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Volume 2, Pages 1808-1815
Mini-Review Article

High Dose Cyclophosphamide Treatment for Autoimmune Disorders

The Sidney Kimmel Comprehensive Cancer Center at Johns Hopkins, Division of Hematologic Malignancies, Baltimore, MD 21231-1000, USA

Received 5 April 2002; Revised 17 May 2002; Accepted 21 May 2002

Copyright © 2002 Robert A. Brodsky.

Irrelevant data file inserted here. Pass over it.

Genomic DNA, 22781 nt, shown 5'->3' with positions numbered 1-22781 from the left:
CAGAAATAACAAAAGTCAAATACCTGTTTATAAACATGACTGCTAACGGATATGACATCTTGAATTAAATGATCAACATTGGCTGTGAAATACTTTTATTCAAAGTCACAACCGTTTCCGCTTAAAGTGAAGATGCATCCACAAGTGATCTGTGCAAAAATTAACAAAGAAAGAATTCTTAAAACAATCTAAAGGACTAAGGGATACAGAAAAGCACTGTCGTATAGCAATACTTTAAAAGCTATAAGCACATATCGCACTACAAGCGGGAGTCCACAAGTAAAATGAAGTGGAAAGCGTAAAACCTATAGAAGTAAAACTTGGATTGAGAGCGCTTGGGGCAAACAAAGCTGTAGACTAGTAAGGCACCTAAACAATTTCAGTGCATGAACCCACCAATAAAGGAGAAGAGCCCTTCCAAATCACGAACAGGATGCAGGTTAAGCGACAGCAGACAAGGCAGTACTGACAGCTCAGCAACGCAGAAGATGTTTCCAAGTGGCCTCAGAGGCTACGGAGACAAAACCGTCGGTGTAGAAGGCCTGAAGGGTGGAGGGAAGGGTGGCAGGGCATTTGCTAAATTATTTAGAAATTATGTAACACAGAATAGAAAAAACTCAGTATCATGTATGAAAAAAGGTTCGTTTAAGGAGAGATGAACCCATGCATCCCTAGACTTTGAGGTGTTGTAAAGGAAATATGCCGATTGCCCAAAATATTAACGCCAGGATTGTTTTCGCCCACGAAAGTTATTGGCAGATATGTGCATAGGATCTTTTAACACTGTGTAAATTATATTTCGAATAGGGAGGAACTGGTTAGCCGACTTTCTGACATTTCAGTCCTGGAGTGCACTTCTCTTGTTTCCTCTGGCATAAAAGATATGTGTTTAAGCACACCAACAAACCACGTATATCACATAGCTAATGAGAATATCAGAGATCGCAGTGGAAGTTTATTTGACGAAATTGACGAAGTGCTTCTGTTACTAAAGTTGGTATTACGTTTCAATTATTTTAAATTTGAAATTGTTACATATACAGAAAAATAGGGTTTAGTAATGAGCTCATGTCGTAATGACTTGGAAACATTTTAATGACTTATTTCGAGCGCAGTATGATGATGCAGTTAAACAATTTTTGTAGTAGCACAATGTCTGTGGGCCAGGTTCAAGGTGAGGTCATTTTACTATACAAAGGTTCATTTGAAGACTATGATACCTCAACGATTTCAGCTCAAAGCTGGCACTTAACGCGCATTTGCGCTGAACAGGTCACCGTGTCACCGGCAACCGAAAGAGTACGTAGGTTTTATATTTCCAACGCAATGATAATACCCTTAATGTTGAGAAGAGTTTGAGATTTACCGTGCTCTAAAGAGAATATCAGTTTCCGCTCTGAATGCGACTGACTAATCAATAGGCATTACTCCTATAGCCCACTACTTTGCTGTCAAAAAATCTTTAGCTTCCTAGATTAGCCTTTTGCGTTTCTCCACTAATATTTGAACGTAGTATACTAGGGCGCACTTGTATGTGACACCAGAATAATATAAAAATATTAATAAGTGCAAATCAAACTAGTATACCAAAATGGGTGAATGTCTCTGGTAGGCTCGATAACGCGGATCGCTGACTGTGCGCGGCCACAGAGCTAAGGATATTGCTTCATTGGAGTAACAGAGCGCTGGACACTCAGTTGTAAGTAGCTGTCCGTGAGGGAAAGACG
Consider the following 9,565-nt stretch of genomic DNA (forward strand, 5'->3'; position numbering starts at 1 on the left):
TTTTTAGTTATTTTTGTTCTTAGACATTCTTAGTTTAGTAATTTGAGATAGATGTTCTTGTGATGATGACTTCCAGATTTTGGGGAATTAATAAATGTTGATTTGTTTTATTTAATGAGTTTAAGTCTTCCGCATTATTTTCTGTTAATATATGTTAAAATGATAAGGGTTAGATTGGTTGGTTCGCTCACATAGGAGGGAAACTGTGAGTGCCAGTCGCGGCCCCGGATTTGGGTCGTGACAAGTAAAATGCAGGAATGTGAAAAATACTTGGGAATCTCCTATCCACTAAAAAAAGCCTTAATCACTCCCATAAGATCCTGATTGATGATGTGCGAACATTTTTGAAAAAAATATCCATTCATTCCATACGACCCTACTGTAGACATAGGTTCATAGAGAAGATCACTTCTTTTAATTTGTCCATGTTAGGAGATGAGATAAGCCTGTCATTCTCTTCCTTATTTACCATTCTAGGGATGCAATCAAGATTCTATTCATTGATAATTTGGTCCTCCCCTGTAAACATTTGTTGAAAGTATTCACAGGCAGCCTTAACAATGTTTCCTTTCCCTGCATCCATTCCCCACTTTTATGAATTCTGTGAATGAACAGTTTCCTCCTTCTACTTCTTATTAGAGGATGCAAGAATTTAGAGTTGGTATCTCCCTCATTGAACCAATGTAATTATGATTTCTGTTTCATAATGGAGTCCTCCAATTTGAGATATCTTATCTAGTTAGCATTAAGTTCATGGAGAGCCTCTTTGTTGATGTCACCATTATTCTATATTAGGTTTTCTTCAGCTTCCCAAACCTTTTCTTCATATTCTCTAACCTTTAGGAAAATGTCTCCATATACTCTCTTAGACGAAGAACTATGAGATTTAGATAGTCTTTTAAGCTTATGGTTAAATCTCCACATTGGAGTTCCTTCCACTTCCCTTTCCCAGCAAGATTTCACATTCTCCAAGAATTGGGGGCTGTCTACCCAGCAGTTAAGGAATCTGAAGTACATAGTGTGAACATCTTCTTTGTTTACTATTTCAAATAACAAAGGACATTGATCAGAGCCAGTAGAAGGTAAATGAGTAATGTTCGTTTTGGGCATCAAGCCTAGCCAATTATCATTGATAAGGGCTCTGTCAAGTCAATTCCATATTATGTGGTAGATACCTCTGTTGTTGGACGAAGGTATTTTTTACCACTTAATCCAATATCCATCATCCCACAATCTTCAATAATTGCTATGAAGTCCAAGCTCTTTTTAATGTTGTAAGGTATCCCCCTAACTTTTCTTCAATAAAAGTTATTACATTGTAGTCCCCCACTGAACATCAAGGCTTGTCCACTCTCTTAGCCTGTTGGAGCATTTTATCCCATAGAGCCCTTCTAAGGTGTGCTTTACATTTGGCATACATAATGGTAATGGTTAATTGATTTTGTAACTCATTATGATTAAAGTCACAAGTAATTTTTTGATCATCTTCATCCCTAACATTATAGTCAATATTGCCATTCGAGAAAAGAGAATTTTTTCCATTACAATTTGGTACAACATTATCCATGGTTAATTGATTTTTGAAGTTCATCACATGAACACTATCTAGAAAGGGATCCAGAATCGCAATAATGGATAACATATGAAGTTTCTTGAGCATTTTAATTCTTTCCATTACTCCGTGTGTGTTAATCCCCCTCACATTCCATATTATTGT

High-dose cyclophosphamide (200 mg/kg) was initially developed as a conditioning regimen for allogeneic bone marrow transplantation. Recently, high-dose cyclophosphamide without bone marrow transplantation has been employed as a method to induce durable treatment-free remissions in severe aplastic anemia and a variety of other severe autoimmune disorders. The premise underlying this approach is that high-dose cyclophosphamide is maximally immunosuppressive, but not myeloablative. Early hematopoietic stem cells are spared the cytotoxicity of cyclophosphamide because of their high levels of aldehyde dehydrogenase, an enzyme that confers resistance to the drug. Conversely, autoimmune effector cells (T cells, B cells, and NK cells) are exquisitely sensitive to high-dose cyclophosphamide because of their relatively low levels of aldehyde dehydrogenase. Intensive investigation is underway to determine which autoimmune disorders will most benefit and where in the natural history of these diseases to employ this rapidly developing therapy.